Brisbane offers numerous options to explore nature just a short distance from the city. One of these, which has jaw-dropping views while being relatively easy to access, is Mount Ngungun. It’s therefore not hard to see why Mount Ngungun is the most popular of the Glass House Mountains walks. However don’t let that put you off, as there’s enough space to go around that makes the ascent well worth the half-day trip from the city.
Roughly an hour’s drive from Brisbane City, Mount Ngungun is also conveniently located near The Lookout Café, which offers burgers with fine views over Mount Coonowrin. We stopped here and fuelled up before our journey, as we set off from the city late morning. I enjoyed a halloumi burger and chips before we drove 5-minutes to the base of Mount Ngungun.
Standing 253 metres tall, Mount Ngungun is a result of the volcanic activity that occurred in the area 26 to 27 million years ago. It’s one of the only Glass House Mountains Walks, along with Mount Beerwah, that has vertical rock columns from the activity. Unlike its neighbour Mount Tibrogargan, which I climbed recently, Mount Ngungun appears to have no glaring Aboriginal mythology associated with it.
Fauna that frequents the mountain includes black-shouldered kites, koalas and rainbow lorikeets. Interestingly, the mountain is popular with nocturnal wildlife, so the party really begins when we’ve all gone home. Nocturnal animals on Mount Ngungun include common blossom bats, grey-headed flying foxes, feathertail gliders and sooty owls, to name a few.
Glass House Mountains Walks – Our Ascent
After parking at the base of the mountain, we began ascending short flights of stairs, which you’ll find all the way up the walk. The bushland is dry and open and the trail is fairly populated. I was expecting a popular walk and while there were no traffic jams, rarely did a minute go by without seeing someone.
Of all the Glass House Mountains walks, I chose this one to do with my son as I thought it would be relatively easy yet offer good views too. I wasn’t wrong. We travelled fairly slowly up the mountain, as I was doing my usual – taking videos, photos and stopping at various points of interest. The ascent does offer views of Mt Tibrogargan to the south, but they’re mostly obscured by forest.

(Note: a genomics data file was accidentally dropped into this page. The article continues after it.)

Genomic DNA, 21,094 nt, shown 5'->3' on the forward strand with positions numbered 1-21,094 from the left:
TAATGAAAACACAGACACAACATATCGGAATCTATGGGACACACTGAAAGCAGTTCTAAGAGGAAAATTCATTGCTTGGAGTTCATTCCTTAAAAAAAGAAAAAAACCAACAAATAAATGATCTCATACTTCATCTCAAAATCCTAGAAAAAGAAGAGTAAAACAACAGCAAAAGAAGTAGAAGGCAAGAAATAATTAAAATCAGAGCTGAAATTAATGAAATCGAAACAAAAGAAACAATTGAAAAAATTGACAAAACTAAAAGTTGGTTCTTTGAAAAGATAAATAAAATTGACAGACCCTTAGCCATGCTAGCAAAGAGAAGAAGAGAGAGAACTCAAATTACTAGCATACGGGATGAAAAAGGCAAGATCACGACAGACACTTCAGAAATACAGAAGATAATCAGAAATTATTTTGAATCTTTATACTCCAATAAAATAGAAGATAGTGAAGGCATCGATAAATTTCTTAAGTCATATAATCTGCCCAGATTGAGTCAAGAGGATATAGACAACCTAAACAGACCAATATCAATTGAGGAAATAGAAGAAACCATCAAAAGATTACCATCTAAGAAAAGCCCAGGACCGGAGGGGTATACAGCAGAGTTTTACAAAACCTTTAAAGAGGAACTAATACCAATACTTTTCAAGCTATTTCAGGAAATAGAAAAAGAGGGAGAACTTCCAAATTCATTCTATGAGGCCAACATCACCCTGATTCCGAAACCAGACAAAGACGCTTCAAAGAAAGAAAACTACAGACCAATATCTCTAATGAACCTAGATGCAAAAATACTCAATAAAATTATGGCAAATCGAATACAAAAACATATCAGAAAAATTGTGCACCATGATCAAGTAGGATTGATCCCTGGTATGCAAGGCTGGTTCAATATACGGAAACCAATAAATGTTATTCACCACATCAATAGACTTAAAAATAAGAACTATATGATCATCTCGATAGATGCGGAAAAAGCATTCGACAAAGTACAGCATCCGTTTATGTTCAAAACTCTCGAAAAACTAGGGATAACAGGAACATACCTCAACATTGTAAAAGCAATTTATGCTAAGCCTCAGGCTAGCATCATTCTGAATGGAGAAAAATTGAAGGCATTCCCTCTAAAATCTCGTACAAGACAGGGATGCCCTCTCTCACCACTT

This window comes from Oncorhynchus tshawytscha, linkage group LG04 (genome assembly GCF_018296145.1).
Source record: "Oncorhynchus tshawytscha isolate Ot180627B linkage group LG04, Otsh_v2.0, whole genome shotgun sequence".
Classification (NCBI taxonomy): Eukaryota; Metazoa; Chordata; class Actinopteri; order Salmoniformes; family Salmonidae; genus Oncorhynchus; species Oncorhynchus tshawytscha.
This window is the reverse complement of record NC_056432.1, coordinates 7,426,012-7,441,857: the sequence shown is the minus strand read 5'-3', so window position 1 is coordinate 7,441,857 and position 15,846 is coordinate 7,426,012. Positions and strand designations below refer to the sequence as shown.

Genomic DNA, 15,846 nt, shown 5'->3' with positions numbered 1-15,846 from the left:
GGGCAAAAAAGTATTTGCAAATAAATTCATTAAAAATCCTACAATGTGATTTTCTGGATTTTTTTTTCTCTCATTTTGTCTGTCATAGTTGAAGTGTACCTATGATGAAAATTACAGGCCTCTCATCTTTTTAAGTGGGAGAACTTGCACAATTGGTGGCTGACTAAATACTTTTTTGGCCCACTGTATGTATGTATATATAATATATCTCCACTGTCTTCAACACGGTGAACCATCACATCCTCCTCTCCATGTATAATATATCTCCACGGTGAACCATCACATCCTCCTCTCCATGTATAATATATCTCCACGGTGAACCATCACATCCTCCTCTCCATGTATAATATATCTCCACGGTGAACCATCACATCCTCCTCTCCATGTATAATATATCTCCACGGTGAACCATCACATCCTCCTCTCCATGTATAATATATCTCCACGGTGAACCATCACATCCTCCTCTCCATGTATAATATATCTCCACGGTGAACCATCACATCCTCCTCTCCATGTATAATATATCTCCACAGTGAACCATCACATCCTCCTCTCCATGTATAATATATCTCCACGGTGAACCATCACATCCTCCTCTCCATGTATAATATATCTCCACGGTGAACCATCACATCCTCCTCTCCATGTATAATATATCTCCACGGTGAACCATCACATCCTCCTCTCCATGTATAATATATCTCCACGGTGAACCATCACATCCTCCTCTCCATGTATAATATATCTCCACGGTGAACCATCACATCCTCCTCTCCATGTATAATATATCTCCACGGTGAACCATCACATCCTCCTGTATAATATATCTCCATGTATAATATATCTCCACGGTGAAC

At one point on the walk you’ll pass a ‘rock overhang’, which looks a bit like a cave. There’s a little junction at this point and here we saw people coming down and going up in two different directions. It wasn’t a problem though, and at no point on the walk was there a jam, as there are wide paths and plenty of space on the summit too.
Mount Ngungun – Reaching the Summit
After 28 minutes of casual walking, we reached the summit. My son is reasonably fit, although he’s not dexterous nor really an outdoors person. I was trying to immerse him gently into nature and this walk is a good choice. However, we both agreed that it was an easier walk than we were expecting.
There were about 30-50 people on the summit, but they were spread out over such a wide area that it was better than it sounds. Additionally, the moment we reached the top, we were greeted with the spectacular view of Mount Coonowrin with Mount Beerwah directly behind it. With the casual walk and the sweet backdrop, you can easily see why this is one of the best Glass House Mountains walks.
Exploring the Sumit
The summit of Mount Ngungun is fairly narrow, but it’s long and affords lots of space for people to relax. Olin – my 12-year-old – and I had a good time exploring the top and looking at the 360-degree views that this walk affords. While I absolutely loved the much harder and more hair-raising climb of Mount Tibrogargan, you really can’t see much at the top as it’s obscured by scrub. As you can see, that certainly isn’t the case here.
I enjoyed wandering in the direction of Mount Coonowrin and Mount Beerwah and Olin and I explored the highest point of Mount Ngungun before descending just a little. Here there were a few people sitting and soaking up this treat of Glass House Mountains Walks – accessible eye candy in one of Australia’s most spectacular places.
Timing your walk
In all, we spent about 45 minutes at the summit, as Olin wanted to return. The summit certainly deserves more time – and you should give it more – but I felt I’d soaked up enough. We made the descent in 15 minutes, so the recommended 2hr round trip was an hour and a half for us.
Apparently, Mount Ngungun is spectacular at Sunset and I’d like to return for that, but doing it with my son and living in Brisbane City meant we’d be cutting it a bit fine. Besides, we were there late afternoon and luckily experienced a semi-overcast sky with intermittent sunshine. Not only was this good for our skin, it added a nice touch to the backdrop behind the mountains.
I’m a fairly fit middle-aged guy who walks a lot and I understand that signs and information cater for the less abled, but this really is easy. Additionally, I saw half a dozen five-year-olds doing this walk, as well as people that looked well into their sixties.
However, I did see one young guy puffing when he got to the top so if you’re not physically fit then take care, but if you walk even a little bit you’ve really got nothing to worry about. In all, this is one of the most accessible of the Glass House Mountains walks, and with the spectacular views, there’s really no reason why you shouldn’t pay this place a visit if you’re able-bodied.
Definitely put this one on your list.